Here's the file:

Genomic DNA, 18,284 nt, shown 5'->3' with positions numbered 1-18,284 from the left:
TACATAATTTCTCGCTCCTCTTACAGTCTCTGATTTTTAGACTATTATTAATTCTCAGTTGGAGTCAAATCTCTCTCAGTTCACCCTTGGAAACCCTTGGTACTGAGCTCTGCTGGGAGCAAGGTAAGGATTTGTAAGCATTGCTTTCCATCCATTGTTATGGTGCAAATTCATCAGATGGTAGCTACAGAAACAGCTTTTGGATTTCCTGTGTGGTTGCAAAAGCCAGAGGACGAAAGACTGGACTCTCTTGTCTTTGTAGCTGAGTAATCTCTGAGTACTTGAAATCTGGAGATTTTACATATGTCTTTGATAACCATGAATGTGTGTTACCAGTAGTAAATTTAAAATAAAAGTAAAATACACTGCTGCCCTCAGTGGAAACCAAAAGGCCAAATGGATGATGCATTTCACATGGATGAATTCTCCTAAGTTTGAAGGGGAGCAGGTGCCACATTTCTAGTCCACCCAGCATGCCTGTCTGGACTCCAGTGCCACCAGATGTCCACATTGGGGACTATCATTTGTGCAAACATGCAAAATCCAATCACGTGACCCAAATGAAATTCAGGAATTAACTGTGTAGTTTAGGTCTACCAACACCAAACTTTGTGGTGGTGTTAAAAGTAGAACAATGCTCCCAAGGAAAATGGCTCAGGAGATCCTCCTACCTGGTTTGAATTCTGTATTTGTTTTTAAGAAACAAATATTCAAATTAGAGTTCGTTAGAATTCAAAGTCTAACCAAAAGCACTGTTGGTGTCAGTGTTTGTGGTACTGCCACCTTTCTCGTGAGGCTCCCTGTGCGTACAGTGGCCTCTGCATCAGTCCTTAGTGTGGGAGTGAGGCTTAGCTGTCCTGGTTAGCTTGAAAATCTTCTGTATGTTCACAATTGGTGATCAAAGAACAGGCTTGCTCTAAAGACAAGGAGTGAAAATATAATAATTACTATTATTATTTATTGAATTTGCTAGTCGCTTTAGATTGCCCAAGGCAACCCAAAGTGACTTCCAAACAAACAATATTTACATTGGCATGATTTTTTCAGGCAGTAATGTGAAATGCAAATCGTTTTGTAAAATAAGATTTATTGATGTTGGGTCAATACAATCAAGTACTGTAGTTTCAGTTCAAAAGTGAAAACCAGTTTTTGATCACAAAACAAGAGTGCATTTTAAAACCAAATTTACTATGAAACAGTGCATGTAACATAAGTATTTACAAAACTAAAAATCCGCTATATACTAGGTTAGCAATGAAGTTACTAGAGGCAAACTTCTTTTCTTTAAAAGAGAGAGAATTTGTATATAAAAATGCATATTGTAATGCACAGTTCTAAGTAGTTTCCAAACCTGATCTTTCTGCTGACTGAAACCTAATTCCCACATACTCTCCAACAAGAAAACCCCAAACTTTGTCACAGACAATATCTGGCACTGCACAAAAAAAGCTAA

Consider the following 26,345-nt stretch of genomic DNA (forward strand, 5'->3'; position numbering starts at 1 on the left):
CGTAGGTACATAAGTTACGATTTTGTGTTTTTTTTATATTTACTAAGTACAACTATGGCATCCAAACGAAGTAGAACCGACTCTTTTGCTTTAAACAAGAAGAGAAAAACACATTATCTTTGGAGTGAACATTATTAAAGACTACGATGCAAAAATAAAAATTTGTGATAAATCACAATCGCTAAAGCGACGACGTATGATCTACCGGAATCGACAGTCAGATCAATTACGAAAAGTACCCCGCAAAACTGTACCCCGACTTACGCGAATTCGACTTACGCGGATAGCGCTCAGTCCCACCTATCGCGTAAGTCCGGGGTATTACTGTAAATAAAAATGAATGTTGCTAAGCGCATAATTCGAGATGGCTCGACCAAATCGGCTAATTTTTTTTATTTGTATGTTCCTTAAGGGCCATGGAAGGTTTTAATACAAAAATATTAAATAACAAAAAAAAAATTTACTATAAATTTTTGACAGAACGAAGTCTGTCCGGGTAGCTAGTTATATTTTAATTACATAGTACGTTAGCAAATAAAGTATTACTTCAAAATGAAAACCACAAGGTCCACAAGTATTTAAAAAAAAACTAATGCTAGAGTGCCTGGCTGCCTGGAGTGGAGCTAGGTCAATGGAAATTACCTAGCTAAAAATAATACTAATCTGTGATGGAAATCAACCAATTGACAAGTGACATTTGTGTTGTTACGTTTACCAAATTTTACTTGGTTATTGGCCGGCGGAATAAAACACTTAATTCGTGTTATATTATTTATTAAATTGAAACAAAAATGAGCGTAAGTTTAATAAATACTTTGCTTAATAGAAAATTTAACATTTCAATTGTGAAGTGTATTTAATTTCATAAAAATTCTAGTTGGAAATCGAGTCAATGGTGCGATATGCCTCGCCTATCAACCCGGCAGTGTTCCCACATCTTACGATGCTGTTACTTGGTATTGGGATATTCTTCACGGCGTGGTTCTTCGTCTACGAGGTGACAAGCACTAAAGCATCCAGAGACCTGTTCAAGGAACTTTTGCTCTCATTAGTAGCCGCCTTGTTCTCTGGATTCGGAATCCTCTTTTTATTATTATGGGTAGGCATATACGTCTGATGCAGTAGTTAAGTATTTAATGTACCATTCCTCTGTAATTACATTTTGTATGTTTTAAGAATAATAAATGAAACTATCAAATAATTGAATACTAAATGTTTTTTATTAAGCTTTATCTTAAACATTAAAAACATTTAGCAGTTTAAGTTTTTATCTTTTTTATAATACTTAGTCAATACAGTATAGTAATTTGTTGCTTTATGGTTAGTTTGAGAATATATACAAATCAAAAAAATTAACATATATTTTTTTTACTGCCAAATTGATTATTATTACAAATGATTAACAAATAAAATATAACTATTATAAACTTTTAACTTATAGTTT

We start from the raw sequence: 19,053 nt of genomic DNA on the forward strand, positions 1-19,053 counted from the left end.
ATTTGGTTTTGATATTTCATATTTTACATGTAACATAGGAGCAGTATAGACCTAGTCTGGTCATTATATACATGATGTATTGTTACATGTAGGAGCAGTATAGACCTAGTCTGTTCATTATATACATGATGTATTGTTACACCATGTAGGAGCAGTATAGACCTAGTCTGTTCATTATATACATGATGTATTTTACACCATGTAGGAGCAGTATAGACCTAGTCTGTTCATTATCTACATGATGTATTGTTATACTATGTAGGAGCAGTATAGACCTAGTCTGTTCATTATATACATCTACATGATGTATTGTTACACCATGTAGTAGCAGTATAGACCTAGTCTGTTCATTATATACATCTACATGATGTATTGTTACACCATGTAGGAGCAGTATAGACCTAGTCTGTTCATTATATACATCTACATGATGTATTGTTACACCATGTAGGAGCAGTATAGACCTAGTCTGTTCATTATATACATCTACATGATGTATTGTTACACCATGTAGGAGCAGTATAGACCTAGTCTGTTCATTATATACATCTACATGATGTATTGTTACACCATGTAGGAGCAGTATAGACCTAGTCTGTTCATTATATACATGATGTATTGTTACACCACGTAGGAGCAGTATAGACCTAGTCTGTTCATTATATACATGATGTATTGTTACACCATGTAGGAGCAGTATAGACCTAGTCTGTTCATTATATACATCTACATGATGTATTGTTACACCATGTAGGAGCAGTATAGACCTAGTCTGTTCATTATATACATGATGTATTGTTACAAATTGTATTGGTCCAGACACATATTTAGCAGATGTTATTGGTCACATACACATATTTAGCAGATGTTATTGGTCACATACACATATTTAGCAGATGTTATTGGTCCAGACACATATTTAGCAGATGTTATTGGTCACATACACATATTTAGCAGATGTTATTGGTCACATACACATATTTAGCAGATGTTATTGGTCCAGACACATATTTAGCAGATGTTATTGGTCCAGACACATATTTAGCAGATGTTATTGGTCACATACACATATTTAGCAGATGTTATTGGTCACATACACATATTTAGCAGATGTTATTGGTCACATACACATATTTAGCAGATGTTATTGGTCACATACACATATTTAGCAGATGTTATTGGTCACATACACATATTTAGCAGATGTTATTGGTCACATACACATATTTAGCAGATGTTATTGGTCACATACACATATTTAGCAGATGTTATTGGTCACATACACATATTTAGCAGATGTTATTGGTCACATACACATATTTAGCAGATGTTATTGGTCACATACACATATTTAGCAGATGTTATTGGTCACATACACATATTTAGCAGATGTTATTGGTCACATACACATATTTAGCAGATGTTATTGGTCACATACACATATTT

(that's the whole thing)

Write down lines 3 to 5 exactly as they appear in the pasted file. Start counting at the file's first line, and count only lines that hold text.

Consider the following 26,345-nt stretch of genomic DNA (forward strand, 5'->3'; position numbering starts at 1 on the left):
CGTAGGTACATAAGTTACGATTTTGTGTTTTTTTTATATTTACTAAGTACAACTATGGCATCCAAACGAAGTAGAACCGACTCTTTTGCTTTAAACAAGAAGAGAAAAACACATTATCTTTGGAGTGAACATTATTAAAGACTACGATGCAAAAATAAAAATTTGTGATAAATCACAATCGCTAAAGCGACGACGTATGATCTACCGGAATCGACAGTCAGATCAATTACGAAAAGTACCCCGCAAAACTGTACCCCGACTTACGCGAATTCGACTTACGCGGATAGCGCTCAGTCCCACCTATCGCGTAAGTCCGGGGTATTACTGTAAATAAAAATGAATGTTGCTAAGCGCATAATTCGAGATGGCTCGACCAAATCGGCTAATTTTTTTTATTTGTATGTTCCTTAAGGGCCATGGAAGGTTTTAATACAAAAATATTAAATAACAAAAAAAAAATTTACTATAAATTTTTGACAGAACGAAGTCTGTCCGGGTAGCTAGTTATATTTTAATTACATAGTACGTTAGCAAATAAAGTATTACTTCAAAATGAAAACCACAAGGTCCACAAGTATTTAAAAAAAAACTAATGCTAGAGTGCCTGGCTGCCTGGAGTGGAGCTAGGTCAATGGAAATTACCTAGCTAAAAATAATACTAATCTGTGATGGAAATCAACCAATTGACAAGTGACATTTGTGTTGTTACGTTTACCAAATTTTACTTGGTTATTGGCCGGCGGAATAAAACACTTAATTCGTGTTATATTATTTATTAAATTGAAACAAAAATGAGCGTAAGTTTAATAAATACTTTGCTTAATAGAAAATTTAACATTTCAATTGTGAAGTGTATTTAATTTCATAAAAATTCTAGTTGGAAATCGAGTCAATGGTGCGATATGCCTCGCCTATCAACCCGGCAGTGTTCCCACATCTTACGATGCTGTTACTTGGTATTGGGATATTCTTCACGGCGTGGTTCTTCGTCTACGAGGTGACAAGCACTAAAGCATCCAGAGACCTGTTCAAGGAACTTTTGCTCTCATTAGTAGCCGCCTTGTTCTCTGGATTCGGAATCCTCTTTTTATTATTATGGGTAGGCATATACGTCTGATGCAGTAGTTAAGTATTTAATGTACCATTCCTCTGTAATTACATTTTGTATGTTTTAAGAATAATAAATGAAACTATCAAATAATTGAATACTAAATGTTTTTTATTAAGCTTTATCTTAAACATTAAAAACATTTAGCAGTTTAAGTTTTTATCTTTTTTATAATACTTAGTCAATACAGTATAGTAATTTGTTGCTTTATGGTTAGTTTGAGAATATATACAAATCAAAAAAATTAACATATATTTTTTTTACTGCCAAATTGATTATTATTACAAATGATTAACAAATAAAATATAACTATTATAAACTTTTAACTTATAGTTT

We start from the raw sequence: 19,053 nt of genomic DNA on the forward strand, positions 1-19,053 counted from the left end.